Louisville’s inherent flaws were again on display. No real point guard to get things flowing. Nobody other than the backcourt players who can create their own shots. Spotty rebounding and FT shooting.
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I was never able to find out what the actual scheduled tipoff time was to be? Though it was eventually delayed at least fifteen minutes.
It was obvious all week that the ‘Nova/’Cuse game would run well over the 4:00 hour.
So, why didn’t CBS just schedule the tip of U of L/ UK for 4:30?
To its credit, the network did cut to the U of L game for tipoff — at least here in Louisville, and, I assume, Lexington — even though the other game wasn’t completed.
— Seedy K
7 thoughts on “Kentucky Measures Louisville By 7 In Bluegrass Battle”
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Greg Anthony was on the money with many of his assessments; aside from Smith & Jones, no Card wanted the ball, and none moved to be in places to receive a pass. The “bigs” who got the most clock were observers; Behanen did do a good job making Randle work hard to get the ball, otherwise the only interior defense was the little MM displayed, while clearly still too physically weak. Our perimeter defense is porous, and as hard as SVT plays his only rival for the tortoise trophy is Luke who has never been the roadrunner but might be forgiven with his lame ankle. The AAC might not be the cakewalk it has been expected to be with any team that is aggressive and hits the boards. I assume Rick has no trust in any of his potential “5’s” tp catch and pass at the high post, which he did run in the very early season. Lastly, regardless of pre-season predictions, unless an NBA team would use a 1st round pick for a Ben Wallace type player, “Silent L” will be here for more seasoning.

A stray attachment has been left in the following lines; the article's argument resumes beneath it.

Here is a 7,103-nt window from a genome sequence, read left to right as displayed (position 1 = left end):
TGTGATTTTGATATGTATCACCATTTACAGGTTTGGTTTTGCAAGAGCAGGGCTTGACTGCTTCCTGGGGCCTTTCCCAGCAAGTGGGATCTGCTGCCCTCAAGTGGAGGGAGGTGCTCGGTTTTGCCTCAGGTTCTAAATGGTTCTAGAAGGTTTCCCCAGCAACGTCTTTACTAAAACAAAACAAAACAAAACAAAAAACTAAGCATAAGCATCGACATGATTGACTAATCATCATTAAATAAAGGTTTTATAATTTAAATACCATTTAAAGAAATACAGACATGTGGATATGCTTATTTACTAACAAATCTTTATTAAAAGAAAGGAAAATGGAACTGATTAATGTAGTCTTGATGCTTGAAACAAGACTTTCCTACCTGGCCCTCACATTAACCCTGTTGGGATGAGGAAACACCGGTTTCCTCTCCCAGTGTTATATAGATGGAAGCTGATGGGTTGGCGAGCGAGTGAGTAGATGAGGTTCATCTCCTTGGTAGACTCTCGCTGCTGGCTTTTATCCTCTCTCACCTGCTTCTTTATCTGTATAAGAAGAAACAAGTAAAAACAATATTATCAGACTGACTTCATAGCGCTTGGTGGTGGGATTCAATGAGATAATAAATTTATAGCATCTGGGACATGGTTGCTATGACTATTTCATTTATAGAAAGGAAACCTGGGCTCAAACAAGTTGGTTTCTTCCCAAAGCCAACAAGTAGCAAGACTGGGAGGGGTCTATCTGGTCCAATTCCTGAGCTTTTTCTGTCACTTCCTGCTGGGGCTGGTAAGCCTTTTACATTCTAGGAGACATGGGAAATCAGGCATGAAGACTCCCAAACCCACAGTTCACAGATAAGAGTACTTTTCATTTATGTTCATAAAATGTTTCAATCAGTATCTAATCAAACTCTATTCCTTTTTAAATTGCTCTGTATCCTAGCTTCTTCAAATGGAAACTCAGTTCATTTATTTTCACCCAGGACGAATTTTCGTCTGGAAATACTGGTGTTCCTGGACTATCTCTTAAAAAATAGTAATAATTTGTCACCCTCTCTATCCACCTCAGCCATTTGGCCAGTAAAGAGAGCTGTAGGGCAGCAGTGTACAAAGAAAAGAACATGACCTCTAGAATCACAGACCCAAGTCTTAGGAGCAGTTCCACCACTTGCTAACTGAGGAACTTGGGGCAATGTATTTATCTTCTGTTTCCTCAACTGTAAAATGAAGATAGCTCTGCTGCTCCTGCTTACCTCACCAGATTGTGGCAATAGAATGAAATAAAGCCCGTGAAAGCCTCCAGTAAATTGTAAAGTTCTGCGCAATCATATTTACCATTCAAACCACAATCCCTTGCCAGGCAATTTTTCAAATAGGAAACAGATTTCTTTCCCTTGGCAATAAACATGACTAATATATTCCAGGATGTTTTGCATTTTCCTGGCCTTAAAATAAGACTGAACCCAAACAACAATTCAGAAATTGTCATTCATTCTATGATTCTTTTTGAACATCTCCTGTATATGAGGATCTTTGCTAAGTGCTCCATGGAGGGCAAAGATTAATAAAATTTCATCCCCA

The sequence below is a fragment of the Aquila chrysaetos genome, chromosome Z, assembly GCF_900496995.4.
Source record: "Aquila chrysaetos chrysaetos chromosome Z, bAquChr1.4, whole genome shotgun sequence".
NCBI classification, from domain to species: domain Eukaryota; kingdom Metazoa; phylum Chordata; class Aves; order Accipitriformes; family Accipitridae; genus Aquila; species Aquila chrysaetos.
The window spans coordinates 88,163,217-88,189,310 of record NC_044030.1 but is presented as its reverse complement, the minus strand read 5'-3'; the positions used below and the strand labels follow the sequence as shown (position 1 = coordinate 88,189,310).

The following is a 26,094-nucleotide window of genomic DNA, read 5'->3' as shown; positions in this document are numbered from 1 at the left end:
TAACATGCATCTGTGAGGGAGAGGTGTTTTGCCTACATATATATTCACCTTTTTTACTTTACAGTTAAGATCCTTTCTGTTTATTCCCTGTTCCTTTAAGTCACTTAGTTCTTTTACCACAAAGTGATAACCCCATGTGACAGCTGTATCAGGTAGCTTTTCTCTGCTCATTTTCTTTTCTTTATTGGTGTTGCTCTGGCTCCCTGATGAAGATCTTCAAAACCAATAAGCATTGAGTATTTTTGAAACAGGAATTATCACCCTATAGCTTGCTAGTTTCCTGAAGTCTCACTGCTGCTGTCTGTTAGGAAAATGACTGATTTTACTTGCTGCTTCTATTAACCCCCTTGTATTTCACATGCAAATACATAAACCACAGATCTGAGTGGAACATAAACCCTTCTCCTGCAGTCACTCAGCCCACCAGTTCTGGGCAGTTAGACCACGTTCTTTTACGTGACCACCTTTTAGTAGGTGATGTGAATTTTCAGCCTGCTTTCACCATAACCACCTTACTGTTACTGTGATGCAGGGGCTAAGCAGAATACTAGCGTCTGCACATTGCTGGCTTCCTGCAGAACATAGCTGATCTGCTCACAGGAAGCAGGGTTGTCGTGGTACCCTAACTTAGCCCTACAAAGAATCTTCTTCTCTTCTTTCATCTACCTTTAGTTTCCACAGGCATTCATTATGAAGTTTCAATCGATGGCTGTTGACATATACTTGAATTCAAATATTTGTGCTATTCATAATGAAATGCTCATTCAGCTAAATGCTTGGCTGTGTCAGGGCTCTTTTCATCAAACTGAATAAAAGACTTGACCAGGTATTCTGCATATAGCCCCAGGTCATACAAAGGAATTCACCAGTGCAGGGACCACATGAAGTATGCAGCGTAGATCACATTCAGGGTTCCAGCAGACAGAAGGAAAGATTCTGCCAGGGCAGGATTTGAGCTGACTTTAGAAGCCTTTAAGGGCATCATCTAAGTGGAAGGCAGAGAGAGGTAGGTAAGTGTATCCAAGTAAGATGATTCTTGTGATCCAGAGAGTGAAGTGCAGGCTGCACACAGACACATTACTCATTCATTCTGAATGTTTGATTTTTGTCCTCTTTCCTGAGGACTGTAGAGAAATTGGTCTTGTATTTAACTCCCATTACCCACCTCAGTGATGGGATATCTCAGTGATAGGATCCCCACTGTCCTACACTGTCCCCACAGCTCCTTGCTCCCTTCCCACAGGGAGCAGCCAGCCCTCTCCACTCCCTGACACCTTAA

As an aside, is Randle poorly conditioned, or does he suffer from Sickle Cell trait which will always be a problem, as we have seen in some of our past players ?
last year at this time I was wondering why the hoopla about Luke Hancock. He couldn’t hit the broadside of a barn with a bass fiddle as my father used to say. Today I am wondering the same thing. I only hope I am as wrong about Luke as I was last year. Because if the Cards are to have any chance of. winning the amateur division of college hoops (UK is a cinch for the pro division) it will need Luke and the ever disappointing Wayne Blackshear.
I think Luke’s ankle problems are the root of his shot not falling. His shot is much flatter than it was last year. I don’t think he has the same lift on his takeoff and that is the cause of lack of arc.
As was the case this time last year, Luke is coming off an injury. Gorgui is not coming through that door, folks. Mangok is at least a year away. Last year we had the ideal balance of size, experience, leadership and talent. This year we don’t. But I also remember us pontificating about the weaknesses of the Cards this time last year. BTW , I was out of town yesterday, outside the state. The game was joined at the 8-0 mark.
I watched the game on the CBS affiliate in Nashville TN. Got to see the opening tip and the full game. Of course, UK is the second favorite SEC team in Middle Tennessee.
In Orlando we were up either 5-0 or 8-0 before the game came on.